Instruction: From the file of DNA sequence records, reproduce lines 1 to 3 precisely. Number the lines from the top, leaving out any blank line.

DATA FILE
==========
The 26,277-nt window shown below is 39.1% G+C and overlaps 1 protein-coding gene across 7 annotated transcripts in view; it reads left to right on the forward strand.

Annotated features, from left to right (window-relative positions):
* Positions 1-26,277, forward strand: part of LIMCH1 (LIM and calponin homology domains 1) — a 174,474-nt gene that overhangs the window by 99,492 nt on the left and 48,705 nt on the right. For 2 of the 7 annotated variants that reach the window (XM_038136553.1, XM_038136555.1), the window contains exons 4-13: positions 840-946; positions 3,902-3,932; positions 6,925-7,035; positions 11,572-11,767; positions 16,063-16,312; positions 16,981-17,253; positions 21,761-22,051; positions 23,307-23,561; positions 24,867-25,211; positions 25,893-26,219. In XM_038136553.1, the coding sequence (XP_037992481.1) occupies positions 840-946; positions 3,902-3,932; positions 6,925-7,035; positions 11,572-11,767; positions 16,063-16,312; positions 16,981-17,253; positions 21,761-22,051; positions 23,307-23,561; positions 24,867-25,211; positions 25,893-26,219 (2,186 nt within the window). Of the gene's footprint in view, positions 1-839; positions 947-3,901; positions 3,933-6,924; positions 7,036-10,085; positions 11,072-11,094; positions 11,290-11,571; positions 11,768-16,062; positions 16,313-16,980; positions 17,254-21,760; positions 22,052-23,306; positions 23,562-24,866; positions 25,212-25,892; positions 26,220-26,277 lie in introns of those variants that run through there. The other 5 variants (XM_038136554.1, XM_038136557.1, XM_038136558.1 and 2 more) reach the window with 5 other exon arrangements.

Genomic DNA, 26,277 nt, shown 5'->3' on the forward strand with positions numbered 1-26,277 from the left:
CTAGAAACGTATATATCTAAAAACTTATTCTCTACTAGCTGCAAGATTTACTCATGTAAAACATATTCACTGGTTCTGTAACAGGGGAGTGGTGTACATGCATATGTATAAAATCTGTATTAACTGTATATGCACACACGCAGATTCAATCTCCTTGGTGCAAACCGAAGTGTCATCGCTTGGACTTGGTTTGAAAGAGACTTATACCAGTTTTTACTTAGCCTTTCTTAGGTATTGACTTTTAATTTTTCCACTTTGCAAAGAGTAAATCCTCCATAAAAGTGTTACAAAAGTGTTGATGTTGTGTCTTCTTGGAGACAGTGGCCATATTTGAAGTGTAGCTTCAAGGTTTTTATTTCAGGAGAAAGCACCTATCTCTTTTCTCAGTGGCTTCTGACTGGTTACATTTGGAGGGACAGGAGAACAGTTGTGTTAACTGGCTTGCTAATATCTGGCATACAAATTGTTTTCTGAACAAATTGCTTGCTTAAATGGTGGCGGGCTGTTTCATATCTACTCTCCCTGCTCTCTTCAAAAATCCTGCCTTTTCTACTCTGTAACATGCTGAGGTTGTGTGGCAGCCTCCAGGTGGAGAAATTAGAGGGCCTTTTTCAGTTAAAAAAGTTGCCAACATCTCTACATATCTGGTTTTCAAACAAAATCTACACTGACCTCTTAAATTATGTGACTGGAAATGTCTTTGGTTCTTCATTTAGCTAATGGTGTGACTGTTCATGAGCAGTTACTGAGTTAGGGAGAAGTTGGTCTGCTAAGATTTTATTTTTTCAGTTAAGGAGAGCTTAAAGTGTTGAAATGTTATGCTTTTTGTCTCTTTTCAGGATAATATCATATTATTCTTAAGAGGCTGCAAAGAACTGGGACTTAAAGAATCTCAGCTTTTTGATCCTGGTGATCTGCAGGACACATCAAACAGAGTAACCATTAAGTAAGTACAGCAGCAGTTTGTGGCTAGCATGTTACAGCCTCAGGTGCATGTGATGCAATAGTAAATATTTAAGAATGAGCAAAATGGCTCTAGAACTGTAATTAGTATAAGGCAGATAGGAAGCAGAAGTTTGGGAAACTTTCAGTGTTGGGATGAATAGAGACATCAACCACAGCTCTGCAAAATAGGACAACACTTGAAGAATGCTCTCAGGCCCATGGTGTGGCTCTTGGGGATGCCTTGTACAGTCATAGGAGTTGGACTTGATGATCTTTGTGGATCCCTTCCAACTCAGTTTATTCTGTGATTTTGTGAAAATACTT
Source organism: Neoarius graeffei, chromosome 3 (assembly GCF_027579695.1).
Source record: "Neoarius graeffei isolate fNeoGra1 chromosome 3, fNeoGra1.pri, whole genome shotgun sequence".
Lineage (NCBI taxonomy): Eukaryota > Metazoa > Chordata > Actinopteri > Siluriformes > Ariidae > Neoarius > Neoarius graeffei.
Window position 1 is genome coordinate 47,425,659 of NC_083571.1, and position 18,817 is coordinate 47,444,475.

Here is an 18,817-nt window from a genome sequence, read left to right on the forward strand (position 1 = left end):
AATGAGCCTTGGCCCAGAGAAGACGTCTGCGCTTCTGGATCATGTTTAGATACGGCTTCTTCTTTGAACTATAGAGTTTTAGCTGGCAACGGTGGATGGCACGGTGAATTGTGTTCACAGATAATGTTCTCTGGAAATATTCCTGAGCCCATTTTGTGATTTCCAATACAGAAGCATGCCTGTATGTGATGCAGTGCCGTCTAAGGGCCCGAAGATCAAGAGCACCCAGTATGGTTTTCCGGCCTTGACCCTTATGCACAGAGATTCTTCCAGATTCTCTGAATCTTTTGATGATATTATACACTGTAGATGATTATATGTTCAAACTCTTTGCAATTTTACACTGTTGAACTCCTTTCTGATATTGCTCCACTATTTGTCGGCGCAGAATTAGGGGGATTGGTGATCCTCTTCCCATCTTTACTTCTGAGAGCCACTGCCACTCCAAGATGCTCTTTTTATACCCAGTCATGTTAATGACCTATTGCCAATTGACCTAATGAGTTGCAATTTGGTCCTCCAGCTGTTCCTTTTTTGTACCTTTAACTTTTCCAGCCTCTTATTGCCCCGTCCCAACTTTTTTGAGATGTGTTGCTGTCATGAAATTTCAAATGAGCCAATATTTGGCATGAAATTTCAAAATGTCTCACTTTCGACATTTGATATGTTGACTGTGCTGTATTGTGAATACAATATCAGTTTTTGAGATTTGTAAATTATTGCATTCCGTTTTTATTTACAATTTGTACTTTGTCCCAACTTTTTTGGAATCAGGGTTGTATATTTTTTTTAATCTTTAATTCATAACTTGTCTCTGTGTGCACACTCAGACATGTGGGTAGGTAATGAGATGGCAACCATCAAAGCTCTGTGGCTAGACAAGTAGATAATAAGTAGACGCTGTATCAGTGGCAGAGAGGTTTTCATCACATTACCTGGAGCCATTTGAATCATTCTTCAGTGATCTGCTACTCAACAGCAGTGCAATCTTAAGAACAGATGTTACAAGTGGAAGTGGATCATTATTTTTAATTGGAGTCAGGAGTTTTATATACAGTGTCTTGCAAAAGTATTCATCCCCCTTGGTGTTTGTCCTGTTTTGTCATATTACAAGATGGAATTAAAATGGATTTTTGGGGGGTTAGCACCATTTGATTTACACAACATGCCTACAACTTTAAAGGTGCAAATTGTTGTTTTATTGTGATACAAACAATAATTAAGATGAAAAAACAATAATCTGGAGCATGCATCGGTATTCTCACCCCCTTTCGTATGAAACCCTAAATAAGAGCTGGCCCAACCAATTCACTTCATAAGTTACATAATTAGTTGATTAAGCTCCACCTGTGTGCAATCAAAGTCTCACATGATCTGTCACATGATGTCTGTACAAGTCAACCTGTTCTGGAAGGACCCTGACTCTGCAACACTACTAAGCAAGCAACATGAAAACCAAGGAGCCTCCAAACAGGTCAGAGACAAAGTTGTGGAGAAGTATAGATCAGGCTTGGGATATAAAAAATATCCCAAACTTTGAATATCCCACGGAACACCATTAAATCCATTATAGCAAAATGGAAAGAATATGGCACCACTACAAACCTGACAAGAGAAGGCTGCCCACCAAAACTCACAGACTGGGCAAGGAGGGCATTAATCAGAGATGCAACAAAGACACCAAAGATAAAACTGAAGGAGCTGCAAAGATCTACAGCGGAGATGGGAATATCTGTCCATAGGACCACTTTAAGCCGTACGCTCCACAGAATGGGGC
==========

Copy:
The 26,277-nt window shown below is 39.1% G+C and overlaps 1 protein-coding gene across 7 annotated transcripts in view; it reads left to right on the forward strand.

Annotated features, from left to right (window-relative positions):
* Positions 1-26,277, forward strand: part of LIMCH1 (LIM and calponin homology domains 1) — a 174,474-nt gene that overhangs the window by 99,492 nt on the left and 48,705 nt on the right. For 2 of the 7 annotated variants that reach the window (XM_038136553.1, XM_038136555.1), the window contains exons 4-13: positions 840-946; positions 3,902-3,932; positions 6,925-7,035; positions 11,572-11,767; positions 16,063-16,312; positions 16,981-17,253; positions 21,761-22,051; positions 23,307-23,561; positions 24,867-25,211; positions 25,893-26,219. In XM_038136553.1, the coding sequence (XP_037992481.1) occupies positions 840-946; positions 3,902-3,932; positions 6,925-7,035; positions 11,572-11,767; positions 16,063-16,312; positions 16,981-17,253; positions 21,761-22,051; positions 23,307-23,561; positions 24,867-25,211; positions 25,893-26,219 (2,186 nt within the window). Of the gene's footprint in view, positions 1-839; positions 947-3,901; positions 3,933-6,924; positions 7,036-10,085; positions 11,072-11,094; positions 11,290-11,571; positions 11,768-16,062; positions 16,313-16,980; positions 17,254-21,760; positions 22,052-23,306; positions 23,562-24,866; positions 25,212-25,892; positions 26,220-26,277 lie in introns of those variants that run through there. The other 5 variants (XM_038136554.1, XM_038136557.1, XM_038136558.1 and 2 more) reach the window with 5 other exon arrangements.